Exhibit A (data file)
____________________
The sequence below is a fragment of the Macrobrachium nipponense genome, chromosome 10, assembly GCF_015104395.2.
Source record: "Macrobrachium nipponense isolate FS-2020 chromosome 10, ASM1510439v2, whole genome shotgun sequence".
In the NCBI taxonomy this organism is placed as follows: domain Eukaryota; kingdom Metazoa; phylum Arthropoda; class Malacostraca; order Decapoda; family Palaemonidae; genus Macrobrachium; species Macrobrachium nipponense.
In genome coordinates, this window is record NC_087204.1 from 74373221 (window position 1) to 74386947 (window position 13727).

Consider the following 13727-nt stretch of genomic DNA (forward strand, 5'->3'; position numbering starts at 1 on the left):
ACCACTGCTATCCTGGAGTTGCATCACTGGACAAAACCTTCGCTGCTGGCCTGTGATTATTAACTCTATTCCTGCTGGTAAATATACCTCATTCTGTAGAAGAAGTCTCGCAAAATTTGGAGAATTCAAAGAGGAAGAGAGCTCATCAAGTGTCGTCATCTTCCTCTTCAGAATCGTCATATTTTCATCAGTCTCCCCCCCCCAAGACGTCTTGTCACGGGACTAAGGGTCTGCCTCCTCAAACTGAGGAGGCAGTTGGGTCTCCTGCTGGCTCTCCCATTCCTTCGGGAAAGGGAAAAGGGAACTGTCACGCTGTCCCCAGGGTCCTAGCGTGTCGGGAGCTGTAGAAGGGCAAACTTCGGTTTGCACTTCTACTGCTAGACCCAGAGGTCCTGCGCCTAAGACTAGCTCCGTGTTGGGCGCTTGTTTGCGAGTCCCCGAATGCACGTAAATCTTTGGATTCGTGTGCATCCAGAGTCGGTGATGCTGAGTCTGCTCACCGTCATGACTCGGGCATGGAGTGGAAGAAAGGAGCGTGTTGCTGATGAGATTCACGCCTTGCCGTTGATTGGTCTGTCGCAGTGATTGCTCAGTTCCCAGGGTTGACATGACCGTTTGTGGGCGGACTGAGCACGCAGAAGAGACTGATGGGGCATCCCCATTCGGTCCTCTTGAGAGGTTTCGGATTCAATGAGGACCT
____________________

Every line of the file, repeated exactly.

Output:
The sequence below is a fragment of the Macrobrachium nipponense genome, chromosome 10, assembly GCF_015104395.2.
Source record: "Macrobrachium nipponense isolate FS-2020 chromosome 10, ASM1510439v2, whole genome shotgun sequence".
In the NCBI taxonomy this organism is placed as follows: domain Eukaryota; kingdom Metazoa; phylum Arthropoda; class Malacostraca; order Decapoda; family Palaemonidae; genus Macrobrachium; species Macrobrachium nipponense.
In genome coordinates, this window is record NC_087204.1 from 74373221 (window position 1) to 74386947 (window position 13727).

Consider the following 13727-nt stretch of genomic DNA (forward strand, 5'->3'; position numbering starts at 1 on the left):
ACCACTGCTATCCTGGAGTTGCATCACTGGACAAAACCTTCGCTGCTGGCCTGTGATTATTAACTCTATTCCTGCTGGTAAATATACCTCATTCTGTAGAAGAAGTCTCGCAAAATTTGGAGAATTCAAAGAGGAAGAGAGCTCATCAAGTGTCGTCATCTTCCTCTTCAGAATCGTCATATTTTCATCAGTCTCCCCCCCCCAAGACGTCTTGTCACGGGACTAAGGGTCTGCCTCCTCAAACTGAGGAGGCAGTTGGGTCTCCTGCTGGCTCTCCCATTCCTTCGGGAAAGGGAAAAGGGAACTGTCACGCTGTCCCCAGGGTCCTAGCGTGTCGGGAGCTGTAGAAGGGCAAACTTCGGTTTGCACTTCTACTGCTAGACCCAGAGGTCCTGCGCCTAAGACTAGCTCCGTGTTGGGCGCTTGTTTGCGAGTCCCCGAATGCACGTAAATCTTTGGATTCGTGTGCATCCAGAGTCGGTGATGCTGAGTCTGCTCACCGTCATGACTCGGGCATGGAGTGGAAGAAAGGAGCGTGTTGCTGATGAGATTCACGCCTTGCCGTTGATTGGTCTGTCGCAGTGATTGCTCAGTTCCCAGGGTTGACATGACCGTTTGTGGGCGGACTGAGCACGCAGAAGAGACTGATGGGGCATCCCCATTCGGTCCTCTTGAGAGGTTTCGGATTCAATGAGGACCT